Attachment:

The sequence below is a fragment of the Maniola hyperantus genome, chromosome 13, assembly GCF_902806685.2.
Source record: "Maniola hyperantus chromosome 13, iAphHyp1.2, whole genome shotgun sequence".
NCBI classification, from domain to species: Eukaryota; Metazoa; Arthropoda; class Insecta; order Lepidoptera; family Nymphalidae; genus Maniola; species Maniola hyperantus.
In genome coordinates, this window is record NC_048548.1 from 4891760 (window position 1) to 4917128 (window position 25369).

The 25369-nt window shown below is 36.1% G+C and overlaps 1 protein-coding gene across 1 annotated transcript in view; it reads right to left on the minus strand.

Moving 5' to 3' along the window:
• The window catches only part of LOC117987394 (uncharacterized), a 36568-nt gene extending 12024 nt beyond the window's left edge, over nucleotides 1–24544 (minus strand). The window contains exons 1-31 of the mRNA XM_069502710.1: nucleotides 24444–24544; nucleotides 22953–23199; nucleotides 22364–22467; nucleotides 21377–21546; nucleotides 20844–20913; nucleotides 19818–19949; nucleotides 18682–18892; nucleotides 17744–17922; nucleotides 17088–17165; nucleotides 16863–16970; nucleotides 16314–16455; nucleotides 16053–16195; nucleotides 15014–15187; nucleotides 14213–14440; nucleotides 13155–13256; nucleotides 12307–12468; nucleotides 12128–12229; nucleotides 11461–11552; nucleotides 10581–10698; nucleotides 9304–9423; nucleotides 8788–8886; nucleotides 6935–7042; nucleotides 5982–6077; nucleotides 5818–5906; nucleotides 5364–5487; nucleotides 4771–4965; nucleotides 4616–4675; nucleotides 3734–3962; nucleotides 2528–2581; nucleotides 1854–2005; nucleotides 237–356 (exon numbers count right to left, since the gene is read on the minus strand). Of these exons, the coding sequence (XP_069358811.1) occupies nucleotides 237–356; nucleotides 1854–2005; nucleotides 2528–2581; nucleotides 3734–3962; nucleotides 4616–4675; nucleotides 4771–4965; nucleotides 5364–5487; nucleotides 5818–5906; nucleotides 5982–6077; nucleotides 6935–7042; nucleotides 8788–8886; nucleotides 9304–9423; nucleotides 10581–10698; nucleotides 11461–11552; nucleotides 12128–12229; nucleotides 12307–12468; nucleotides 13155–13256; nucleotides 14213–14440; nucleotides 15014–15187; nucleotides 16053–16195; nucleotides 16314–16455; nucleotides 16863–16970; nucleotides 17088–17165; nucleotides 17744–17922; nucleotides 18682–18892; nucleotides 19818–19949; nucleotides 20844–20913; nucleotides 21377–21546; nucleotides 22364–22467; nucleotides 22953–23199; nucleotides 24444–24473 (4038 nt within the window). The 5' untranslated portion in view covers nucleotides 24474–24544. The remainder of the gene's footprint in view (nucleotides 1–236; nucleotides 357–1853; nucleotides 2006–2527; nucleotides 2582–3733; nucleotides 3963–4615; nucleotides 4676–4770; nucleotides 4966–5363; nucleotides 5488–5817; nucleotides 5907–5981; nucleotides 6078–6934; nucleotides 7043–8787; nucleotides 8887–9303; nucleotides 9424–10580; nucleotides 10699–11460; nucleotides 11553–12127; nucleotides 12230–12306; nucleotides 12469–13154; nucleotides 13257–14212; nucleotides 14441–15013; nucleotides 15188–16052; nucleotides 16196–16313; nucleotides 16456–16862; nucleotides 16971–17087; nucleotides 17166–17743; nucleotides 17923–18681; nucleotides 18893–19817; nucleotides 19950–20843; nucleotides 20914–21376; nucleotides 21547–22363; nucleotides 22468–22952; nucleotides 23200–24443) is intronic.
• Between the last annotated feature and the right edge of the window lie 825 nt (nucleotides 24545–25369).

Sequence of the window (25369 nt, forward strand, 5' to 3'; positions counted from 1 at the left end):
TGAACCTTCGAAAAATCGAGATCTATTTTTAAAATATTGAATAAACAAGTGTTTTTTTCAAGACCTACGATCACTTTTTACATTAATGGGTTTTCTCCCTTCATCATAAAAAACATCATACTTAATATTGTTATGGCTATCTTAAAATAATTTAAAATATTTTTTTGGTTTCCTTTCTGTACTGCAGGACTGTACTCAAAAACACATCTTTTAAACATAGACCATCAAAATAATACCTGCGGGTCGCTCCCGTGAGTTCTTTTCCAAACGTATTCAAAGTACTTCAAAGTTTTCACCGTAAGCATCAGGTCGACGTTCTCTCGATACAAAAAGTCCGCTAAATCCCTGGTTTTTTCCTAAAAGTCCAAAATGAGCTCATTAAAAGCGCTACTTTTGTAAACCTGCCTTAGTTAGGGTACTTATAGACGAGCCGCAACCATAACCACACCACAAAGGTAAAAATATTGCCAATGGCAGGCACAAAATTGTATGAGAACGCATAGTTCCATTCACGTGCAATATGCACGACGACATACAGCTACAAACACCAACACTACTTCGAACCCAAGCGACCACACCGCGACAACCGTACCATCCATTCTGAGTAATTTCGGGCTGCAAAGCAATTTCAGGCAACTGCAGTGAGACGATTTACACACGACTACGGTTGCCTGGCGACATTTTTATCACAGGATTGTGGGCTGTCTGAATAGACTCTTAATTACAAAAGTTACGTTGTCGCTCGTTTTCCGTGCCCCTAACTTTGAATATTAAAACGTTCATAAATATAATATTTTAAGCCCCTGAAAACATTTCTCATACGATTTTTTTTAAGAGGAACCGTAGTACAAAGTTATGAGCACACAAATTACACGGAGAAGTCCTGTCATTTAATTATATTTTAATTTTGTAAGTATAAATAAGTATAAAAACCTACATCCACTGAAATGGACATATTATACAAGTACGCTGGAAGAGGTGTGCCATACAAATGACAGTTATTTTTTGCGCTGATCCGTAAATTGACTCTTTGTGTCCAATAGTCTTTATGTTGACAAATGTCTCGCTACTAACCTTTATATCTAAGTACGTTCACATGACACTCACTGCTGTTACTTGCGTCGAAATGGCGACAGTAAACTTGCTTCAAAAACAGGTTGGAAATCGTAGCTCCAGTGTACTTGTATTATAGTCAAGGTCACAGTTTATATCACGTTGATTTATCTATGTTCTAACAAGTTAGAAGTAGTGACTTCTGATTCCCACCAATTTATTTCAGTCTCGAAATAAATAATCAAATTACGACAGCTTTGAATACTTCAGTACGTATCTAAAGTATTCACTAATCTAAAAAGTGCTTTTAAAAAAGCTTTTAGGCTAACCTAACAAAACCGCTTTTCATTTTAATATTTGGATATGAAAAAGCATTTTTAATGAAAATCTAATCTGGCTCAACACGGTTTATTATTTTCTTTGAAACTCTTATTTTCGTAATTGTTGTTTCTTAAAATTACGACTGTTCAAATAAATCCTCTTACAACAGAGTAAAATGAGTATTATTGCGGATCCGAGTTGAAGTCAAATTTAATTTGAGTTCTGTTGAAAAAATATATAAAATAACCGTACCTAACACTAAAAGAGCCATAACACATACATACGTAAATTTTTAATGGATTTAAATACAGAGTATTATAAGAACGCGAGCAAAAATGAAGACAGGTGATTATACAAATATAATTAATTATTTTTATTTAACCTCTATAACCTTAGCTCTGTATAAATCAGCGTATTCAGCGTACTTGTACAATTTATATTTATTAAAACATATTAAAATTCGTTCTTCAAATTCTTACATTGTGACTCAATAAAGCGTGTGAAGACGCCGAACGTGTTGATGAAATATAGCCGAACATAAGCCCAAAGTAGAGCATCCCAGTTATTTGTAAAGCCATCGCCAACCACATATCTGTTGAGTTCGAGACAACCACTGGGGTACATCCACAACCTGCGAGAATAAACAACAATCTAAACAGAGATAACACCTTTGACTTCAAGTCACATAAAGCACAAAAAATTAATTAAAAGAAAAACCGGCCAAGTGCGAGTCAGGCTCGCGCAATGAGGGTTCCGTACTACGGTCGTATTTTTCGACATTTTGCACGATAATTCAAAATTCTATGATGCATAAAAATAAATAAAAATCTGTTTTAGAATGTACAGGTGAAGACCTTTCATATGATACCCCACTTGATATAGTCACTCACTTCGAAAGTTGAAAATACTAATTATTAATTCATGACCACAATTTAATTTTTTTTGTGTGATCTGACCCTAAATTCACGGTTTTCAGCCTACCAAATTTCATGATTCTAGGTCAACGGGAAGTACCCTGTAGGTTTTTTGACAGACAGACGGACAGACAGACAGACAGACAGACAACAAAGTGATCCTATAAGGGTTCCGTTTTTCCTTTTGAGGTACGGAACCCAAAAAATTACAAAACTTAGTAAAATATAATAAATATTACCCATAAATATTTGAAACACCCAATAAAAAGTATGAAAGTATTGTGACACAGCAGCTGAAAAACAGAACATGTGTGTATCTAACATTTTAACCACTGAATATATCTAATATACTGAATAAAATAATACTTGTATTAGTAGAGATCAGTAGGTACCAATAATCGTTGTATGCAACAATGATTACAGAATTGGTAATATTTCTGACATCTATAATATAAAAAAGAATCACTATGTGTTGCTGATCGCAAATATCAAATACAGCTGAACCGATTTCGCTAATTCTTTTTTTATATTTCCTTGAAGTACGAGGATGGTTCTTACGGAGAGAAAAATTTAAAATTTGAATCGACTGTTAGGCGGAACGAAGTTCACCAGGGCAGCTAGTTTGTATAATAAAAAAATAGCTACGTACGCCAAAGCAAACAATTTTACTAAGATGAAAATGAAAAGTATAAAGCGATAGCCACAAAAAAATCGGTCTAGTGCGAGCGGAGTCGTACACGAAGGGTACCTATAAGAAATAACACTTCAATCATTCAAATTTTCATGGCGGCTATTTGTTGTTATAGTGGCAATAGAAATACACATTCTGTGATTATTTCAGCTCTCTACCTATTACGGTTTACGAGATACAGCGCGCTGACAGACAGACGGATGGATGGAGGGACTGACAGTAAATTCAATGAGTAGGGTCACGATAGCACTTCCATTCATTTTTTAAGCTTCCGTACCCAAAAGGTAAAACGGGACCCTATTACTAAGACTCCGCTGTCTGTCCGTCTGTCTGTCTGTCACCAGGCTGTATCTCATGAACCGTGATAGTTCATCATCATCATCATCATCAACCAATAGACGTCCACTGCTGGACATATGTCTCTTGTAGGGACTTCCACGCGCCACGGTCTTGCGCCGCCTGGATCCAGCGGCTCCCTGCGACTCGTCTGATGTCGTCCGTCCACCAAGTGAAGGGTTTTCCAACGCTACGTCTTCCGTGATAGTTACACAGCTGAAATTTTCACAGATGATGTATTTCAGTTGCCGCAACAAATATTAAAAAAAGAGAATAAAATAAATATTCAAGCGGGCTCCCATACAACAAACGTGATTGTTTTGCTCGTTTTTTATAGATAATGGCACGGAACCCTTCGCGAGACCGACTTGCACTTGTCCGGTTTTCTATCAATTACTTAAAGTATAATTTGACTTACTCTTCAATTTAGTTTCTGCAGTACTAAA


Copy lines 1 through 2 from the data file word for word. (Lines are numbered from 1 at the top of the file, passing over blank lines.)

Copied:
The sequence below is a fragment of the Maniola hyperantus genome, chromosome 13, assembly GCF_902806685.2.
Source record: "Maniola hyperantus chromosome 13, iAphHyp1.2, whole genome shotgun sequence".